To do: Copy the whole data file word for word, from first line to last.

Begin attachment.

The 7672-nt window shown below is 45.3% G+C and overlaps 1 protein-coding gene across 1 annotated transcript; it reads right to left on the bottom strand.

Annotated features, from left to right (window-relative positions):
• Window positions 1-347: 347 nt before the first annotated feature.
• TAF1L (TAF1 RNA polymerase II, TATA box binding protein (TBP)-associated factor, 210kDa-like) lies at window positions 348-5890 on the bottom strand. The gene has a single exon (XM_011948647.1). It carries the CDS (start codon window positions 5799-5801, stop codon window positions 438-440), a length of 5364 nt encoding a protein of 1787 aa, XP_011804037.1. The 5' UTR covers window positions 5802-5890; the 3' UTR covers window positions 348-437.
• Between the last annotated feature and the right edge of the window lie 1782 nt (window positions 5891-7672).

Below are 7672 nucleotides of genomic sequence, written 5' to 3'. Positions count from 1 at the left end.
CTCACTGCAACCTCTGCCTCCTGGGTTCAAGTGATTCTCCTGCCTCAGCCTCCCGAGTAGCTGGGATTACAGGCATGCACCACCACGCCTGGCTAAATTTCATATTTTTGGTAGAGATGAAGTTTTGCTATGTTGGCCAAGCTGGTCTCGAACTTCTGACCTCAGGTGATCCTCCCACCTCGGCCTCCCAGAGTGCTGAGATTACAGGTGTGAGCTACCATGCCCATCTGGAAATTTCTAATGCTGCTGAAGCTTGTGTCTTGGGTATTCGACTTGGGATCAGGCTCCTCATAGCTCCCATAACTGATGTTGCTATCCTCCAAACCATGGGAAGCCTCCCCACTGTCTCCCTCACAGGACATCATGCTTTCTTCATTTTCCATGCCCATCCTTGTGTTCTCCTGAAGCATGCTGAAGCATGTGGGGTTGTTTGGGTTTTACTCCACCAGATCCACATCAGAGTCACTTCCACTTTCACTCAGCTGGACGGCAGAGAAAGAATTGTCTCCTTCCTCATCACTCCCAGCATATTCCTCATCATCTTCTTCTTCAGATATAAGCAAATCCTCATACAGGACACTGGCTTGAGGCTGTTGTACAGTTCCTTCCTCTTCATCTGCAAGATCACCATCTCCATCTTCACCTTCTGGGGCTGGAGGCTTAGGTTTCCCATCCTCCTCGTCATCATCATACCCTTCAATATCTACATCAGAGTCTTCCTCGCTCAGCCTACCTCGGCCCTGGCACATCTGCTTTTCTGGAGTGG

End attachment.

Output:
The 7672-nt window shown below is 45.3% G+C and overlaps 1 protein-coding gene across 1 annotated transcript; it reads right to left on the bottom strand.

Annotated features, from left to right (window-relative positions):
• Window positions 1-347: 347 nt before the first annotated feature.
• TAF1L (TAF1 RNA polymerase II, TATA box binding protein (TBP)-associated factor, 210kDa-like) lies at window positions 348-5890 on the bottom strand. The gene has a single exon (XM_011948647.1). It carries the CDS (start codon window positions 5799-5801, stop codon window positions 438-440), a length of 5364 nt encoding a protein of 1787 aa, XP_011804037.1. The 5' UTR covers window positions 5802-5890; the 3' UTR covers window positions 348-437.
• Between the last annotated feature and the right edge of the window lie 1782 nt (window positions 5891-7672).

Below are 7672 nucleotides of genomic sequence, written 5' to 3'. Positions count from 1 at the left end.
CTCACTGCAACCTCTGCCTCCTGGGTTCAAGTGATTCTCCTGCCTCAGCCTCCCGAGTAGCTGGGATTACAGGCATGCACCACCACGCCTGGCTAAATTTCATATTTTTGGTAGAGATGAAGTTTTGCTATGTTGGCCAAGCTGGTCTCGAACTTCTGACCTCAGGTGATCCTCCCACCTCGGCCTCCCAGAGTGCTGAGATTACAGGTGTGAGCTACCATGCCCATCTGGAAATTTCTAATGCTGCTGAAGCTTGTGTCTTGGGTATTCGACTTGGGATCAGGCTCCTCATAGCTCCCATAACTGATGTTGCTATCCTCCAAACCATGGGAAGCCTCCCCACTGTCTCCCTCACAGGACATCATGCTTTCTTCATTTTCCATGCCCATCCTTGTGTTCTCCTGAAGCATGCTGAAGCATGTGGGGTTGTTTGGGTTTTACTCCACCAGATCCACATCAGAGTCACTTCCACTTTCACTCAGCTGGACGGCAGAGAAAGAATTGTCTCCTTCCTCATCACTCCCAGCATATTCCTCATCATCTTCTTCTTCAGATATAAGCAAATCCTCATACAGGACACTGGCTTGAGGCTGTTGTACAGTTCCTTCCTCTTCATCTGCAAGATCACCATCTCCATCTTCACCTTCTGGGGCTGGAGGCTTAGGTTTCCCATCCTCCTCGTCATCATCATACCCTTCAATATCTACATCAGAGTCTTCCTCGCTCAGCCTACCTCGGCCCTGGCACATCTGCTTTTCTGGAGTGG